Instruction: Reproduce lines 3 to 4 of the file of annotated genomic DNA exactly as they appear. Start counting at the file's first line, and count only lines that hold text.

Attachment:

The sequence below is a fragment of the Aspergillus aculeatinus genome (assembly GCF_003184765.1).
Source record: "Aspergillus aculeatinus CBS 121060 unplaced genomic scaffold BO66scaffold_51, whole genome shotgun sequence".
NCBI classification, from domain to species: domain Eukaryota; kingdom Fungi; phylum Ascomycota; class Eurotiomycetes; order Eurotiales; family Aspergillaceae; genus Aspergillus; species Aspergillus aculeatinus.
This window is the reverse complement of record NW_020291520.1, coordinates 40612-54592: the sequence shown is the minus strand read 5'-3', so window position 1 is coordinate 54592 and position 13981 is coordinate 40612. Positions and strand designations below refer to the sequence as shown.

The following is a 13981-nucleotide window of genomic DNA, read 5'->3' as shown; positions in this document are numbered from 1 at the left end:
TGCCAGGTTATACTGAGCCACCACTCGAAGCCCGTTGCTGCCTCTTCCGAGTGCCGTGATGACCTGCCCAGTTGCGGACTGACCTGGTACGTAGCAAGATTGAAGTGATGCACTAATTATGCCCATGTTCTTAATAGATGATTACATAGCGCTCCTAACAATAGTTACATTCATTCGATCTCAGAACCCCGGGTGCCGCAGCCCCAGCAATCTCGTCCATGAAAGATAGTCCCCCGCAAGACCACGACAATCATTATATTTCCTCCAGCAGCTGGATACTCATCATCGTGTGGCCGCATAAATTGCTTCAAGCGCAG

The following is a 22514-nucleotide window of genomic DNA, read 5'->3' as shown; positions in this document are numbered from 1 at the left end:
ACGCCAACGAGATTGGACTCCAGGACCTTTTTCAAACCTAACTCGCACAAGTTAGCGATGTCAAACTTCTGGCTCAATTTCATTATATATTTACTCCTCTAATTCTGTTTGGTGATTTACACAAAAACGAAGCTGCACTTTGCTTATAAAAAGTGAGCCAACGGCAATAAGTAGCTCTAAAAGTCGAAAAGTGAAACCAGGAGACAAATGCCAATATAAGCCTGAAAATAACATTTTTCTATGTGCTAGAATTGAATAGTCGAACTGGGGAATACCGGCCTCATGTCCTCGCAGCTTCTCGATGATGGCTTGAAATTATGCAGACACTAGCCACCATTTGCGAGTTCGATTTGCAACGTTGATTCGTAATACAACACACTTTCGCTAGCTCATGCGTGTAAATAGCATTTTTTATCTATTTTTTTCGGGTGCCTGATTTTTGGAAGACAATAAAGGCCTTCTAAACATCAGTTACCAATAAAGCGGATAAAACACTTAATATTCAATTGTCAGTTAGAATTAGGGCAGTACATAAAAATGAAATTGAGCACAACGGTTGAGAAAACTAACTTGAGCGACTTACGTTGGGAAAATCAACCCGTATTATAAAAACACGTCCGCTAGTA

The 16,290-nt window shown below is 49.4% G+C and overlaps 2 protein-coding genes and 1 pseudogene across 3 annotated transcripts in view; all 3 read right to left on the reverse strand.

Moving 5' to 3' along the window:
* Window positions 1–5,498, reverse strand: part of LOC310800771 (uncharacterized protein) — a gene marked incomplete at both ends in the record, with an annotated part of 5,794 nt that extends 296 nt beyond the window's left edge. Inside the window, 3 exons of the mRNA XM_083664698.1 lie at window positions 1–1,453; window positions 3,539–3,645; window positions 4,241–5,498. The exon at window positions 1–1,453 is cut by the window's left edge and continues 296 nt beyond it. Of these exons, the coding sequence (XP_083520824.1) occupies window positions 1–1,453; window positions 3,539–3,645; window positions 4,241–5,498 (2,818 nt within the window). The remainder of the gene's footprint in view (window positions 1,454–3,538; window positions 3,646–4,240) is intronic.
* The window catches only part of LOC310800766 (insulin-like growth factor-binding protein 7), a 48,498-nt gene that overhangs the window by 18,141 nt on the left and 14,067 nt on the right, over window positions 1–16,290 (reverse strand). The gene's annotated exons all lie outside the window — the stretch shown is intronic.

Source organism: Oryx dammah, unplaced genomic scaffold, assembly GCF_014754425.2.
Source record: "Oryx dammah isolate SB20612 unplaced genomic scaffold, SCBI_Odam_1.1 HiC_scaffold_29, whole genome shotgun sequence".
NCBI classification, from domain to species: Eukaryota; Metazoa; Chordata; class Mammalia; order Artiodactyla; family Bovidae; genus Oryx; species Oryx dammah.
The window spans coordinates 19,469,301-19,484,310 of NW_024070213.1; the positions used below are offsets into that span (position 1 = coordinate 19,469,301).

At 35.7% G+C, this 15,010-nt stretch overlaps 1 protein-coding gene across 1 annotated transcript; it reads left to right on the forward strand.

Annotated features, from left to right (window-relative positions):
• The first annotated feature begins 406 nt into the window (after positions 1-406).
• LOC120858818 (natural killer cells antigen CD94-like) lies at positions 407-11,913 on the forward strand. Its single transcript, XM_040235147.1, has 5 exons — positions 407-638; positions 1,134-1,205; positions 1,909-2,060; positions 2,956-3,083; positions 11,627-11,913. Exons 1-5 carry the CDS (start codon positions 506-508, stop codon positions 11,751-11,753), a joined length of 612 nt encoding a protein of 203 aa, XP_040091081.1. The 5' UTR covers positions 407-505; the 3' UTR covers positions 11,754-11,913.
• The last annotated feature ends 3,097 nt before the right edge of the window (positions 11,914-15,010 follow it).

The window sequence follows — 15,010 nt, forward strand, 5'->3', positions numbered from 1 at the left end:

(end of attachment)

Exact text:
NCBI classification, from domain to species: domain Eukaryota; kingdom Fungi; phylum Ascomycota; class Eurotiomycetes; order Eurotiales; family Aspergillaceae; genus Aspergillus; species Aspergillus aculeatinus.
This window is the reverse complement of record NW_020291520.1, coordinates 40612-54592: the sequence shown is the minus strand read 5'-3', so window position 1 is coordinate 54592 and position 13981 is coordinate 40612. Positions and strand designations below refer to the sequence as shown.